“One thing seems clear: the private sector isn’t generating sufficient demand to get us out of ‘secular stagnation’, so it’s up to the public sector to fill the void. And, sorry, but with monetary policy down for the count, that means using fiscal policy. They’re the new, 21st-century rules.”

Economics editor Ross Gittins writes that the prime minister’s economic orthodoxy is outdated and it’s time to move away from the over-reliance on monetary policy.

“When the state and territory treasurers next meet Treasurer Josh Frydenberg, they could abandon their calls for an increase in infrastructure spending and Newstart, and instead stand united in a call for tax reform, which starts with the removal of payroll taxes in exchange for a broader-based consumption tax.”

WA senator Dean Smith proposes a broadening of the GST – or perhaps raising it to 12.5 per cent – to fund state tax reform.

Swallowed by the sea (part one)
A decision to hand planning about sea-level rise to local council has opened up a war around science, property values and influence. Bronwyn Adcock on how the future of the Australian coastline will be shaped by disagreement over climate change.


The number of freedom of information applications lodged by shadow climate-change minister Mark Butler, seeking copies of the altered City of Sydney documents supplied to The Daily Telegraph by the office of embattled Energy Minister Angus Taylor.

“The Coalition government has today released for consultation the draft Investment Mandate for the First Home Loan Deposit Scheme for the First Home Loan Deposit Scheme … [which] provides a guarantee that will allow eligible first home buyers on low and middle incomes to purchase a home with a deposit of as little as 5 per cent. The scheme will support up to 10,000 loans each financial year, starting from 1 January 2020.”

The list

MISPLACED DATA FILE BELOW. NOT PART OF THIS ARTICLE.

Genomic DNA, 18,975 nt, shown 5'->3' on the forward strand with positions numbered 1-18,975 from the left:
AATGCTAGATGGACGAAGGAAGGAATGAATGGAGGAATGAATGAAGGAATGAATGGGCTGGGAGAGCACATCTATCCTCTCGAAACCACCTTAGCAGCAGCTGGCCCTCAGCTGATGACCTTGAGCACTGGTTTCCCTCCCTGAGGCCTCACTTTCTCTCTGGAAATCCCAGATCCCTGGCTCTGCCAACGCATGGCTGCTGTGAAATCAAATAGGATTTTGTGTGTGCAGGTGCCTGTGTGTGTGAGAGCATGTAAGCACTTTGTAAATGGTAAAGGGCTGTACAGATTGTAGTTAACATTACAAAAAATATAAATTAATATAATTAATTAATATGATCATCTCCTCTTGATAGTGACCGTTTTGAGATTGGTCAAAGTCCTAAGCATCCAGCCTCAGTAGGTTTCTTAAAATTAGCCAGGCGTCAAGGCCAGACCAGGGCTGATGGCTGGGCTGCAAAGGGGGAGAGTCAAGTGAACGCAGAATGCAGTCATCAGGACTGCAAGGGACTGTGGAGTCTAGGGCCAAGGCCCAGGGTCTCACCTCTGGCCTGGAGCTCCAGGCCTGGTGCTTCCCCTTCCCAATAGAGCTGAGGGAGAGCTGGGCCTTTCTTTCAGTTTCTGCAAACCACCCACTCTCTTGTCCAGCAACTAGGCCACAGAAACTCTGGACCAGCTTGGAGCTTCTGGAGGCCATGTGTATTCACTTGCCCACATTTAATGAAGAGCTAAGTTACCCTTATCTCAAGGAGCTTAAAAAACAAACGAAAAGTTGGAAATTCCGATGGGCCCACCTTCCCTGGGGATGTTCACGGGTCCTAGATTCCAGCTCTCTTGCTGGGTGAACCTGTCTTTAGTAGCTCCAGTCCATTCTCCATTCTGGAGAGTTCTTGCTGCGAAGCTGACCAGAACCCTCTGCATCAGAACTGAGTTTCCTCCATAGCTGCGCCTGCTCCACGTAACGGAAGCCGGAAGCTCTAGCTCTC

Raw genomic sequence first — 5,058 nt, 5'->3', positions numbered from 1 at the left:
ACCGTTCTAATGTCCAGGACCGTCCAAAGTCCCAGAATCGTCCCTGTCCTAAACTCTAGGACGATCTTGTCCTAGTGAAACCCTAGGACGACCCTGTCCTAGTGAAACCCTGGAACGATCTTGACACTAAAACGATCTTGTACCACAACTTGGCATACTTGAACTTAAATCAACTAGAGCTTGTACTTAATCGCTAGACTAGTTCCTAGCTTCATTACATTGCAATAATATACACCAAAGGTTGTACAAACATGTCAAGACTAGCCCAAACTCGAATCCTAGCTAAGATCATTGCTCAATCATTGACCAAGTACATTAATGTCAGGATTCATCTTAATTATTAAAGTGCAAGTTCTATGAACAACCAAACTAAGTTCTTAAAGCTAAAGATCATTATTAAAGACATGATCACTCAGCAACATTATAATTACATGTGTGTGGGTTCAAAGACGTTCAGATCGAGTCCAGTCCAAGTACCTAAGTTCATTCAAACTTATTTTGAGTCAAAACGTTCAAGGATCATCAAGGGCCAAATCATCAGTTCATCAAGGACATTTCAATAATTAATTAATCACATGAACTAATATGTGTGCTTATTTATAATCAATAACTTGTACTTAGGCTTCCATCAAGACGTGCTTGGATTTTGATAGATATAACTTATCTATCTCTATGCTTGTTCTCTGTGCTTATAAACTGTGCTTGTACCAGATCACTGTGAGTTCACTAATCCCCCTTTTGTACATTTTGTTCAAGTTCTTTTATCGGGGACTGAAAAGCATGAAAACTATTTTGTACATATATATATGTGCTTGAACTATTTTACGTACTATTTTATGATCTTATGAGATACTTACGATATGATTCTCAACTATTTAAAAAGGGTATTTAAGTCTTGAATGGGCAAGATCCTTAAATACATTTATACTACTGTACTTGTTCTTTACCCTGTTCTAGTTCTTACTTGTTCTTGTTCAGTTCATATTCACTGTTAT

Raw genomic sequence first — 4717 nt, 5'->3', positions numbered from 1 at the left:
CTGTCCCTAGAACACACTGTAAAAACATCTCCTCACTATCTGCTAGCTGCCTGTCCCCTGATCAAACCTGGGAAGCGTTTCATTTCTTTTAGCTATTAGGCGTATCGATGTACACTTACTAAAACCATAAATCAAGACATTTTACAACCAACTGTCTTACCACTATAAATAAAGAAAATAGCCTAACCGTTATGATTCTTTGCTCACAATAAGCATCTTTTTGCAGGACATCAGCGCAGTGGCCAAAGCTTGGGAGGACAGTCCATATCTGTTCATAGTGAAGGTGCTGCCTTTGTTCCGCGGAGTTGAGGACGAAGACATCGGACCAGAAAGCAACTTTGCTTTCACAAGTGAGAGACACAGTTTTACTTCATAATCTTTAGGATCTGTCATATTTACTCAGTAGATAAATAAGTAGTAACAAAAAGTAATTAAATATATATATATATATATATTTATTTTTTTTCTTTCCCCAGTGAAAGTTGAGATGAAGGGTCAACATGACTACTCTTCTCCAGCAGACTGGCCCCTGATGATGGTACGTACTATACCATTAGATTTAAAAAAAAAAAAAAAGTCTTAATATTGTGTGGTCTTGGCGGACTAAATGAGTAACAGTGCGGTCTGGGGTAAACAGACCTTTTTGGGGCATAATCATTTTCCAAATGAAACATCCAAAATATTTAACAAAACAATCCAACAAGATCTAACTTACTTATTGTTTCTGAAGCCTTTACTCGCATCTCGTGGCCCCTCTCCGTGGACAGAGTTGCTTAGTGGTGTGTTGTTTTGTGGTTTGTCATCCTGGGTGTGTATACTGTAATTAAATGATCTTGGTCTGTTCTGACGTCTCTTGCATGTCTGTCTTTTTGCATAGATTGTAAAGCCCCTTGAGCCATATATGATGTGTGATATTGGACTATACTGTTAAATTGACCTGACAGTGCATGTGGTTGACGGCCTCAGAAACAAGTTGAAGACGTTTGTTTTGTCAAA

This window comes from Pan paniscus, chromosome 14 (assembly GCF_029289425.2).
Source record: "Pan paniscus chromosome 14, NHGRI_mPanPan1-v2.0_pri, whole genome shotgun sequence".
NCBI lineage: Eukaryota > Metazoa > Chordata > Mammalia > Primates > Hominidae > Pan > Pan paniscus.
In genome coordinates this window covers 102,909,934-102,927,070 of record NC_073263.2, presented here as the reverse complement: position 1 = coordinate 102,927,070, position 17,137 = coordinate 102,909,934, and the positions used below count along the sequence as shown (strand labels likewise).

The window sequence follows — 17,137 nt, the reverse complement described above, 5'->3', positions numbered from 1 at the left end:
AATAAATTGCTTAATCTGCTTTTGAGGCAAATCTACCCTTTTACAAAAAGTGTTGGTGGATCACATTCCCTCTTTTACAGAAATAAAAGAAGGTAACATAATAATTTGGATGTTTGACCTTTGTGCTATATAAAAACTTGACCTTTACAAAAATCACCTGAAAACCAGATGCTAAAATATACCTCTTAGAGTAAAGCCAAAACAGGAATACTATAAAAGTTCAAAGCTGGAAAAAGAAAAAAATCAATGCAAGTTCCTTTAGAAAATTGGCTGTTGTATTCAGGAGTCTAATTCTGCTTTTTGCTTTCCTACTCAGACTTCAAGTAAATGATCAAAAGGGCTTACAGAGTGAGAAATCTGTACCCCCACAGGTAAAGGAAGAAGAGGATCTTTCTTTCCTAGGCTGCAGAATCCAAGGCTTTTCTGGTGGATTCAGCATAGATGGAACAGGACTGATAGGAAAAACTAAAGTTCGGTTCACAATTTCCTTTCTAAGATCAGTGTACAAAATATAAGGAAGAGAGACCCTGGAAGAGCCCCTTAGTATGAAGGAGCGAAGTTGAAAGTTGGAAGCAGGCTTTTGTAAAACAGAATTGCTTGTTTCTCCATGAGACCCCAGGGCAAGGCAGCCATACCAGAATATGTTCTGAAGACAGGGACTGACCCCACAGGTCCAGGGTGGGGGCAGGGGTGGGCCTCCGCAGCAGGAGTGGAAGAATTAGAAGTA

“The ruling faction of the Liberal Party loathes liberalism, and is conservative only in confounding ways. They are for small government, and for big government surveillance regimes; for freedom of the individual, and camps for the indefinite detention of innocent people; for freedom of the press, and for raiding the homes of journalists and sending whistleblowers to jail; for standing up for ‘dinkum’ Australian values, and being the White House hamster… One could go on.”

“Prime Minister Scott Morrison’s government has paid consultants for advice on how to empathise with drought-stricken communities across three states. Officials revealed … that the Department of Infrastructure’s Inland Rail project had contracted consultants to advise how to best show unhappy landowners in northern Victoria, central New South Wales and southern Queensland that the government cares.”

“In June 2014, the armies of the group that would soon call itself the Islamic State, a group that already controlled large swathes of territory in Iraq and Syria, entered Mosul, the second city of Iraq. The Iraqi Army, in which the United States had invested, or perhaps wasted, US$25 billion, fled in fear. Shortly after, the group announced the restoration of the Muslim caliphate, which had been dissolved in 1924 by the leader of the Republic of Turkey, Kemal Atatürk. Before these events, virtually no one in the West had given the Islamic State a second thought.”

Paddy Manning

Paddy Manning is contributing editor (politics) at The Monthly and has worked for the ABC, Fairfax, Crikey and The Australian. He is also the author of three books, including a recently updated unauthorised biography of Malcolm Turnbull, Born To Rule?